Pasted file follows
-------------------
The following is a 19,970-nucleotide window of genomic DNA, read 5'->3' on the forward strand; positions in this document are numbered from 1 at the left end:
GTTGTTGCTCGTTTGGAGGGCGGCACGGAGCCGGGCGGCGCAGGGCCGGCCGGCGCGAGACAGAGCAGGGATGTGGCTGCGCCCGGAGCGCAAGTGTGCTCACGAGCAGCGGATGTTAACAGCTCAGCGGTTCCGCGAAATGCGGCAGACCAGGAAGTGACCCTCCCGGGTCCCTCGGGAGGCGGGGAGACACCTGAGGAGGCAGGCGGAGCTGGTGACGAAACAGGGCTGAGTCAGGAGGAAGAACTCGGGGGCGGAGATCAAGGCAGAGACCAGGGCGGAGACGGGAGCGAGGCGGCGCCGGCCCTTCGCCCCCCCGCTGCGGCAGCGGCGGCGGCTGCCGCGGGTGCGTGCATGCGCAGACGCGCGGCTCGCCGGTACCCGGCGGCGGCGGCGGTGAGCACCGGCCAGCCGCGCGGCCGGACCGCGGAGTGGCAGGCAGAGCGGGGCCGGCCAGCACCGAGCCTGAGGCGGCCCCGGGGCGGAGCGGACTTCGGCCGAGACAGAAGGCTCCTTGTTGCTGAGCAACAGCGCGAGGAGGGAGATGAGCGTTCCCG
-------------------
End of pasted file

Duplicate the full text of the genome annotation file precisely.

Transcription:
The following is a 19,970-nucleotide window of genomic DNA, read 5'->3' on the forward strand; positions in this document are numbered from 1 at the left end:
GTTGTTGCTCGTTTGGAGGGCGGCACGGAGCCGGGCGGCGCAGGGCCGGCCGGCGCGAGACAGAGCAGGGATGTGGCTGCGCCCGGAGCGCAAGTGTGCTCACGAGCAGCGGATGTTAACAGCTCAGCGGTTCCGCGAAATGCGGCAGACCAGGAAGTGACCCTCCCGGGTCCCTCGGGAGGCGGGGAGACACCTGAGGAGGCAGGCGGAGCTGGTGACGAAACAGGGCTGAGTCAGGAGGAAGAACTCGGGGGCGGAGATCAAGGCAGAGACCAGGGCGGAGACGGGAGCGAGGCGGCGCCGGCCCTTCGCCCCCCCGCTGCGGCAGCGGCGGCGGCTGCCGCGGGTGCGTGCATGCGCAGACGCGCGGCTCGCCGGTACCCGGCGGCGGCGGCGGTGAGCACCGGCCAGCCGCGCGGCCGGACCGCGGAGTGGCAGGCAGAGCGGGGCCGGCCAGCACCGAGCCTGAGGCGGCCCCGGGGCGGAGCGGACTTCGGCCGAGACAGAAGGCTCCTTGTTGCTGAGCAACAGCGCGAGGAGGGAGATGAGCGTTCCCG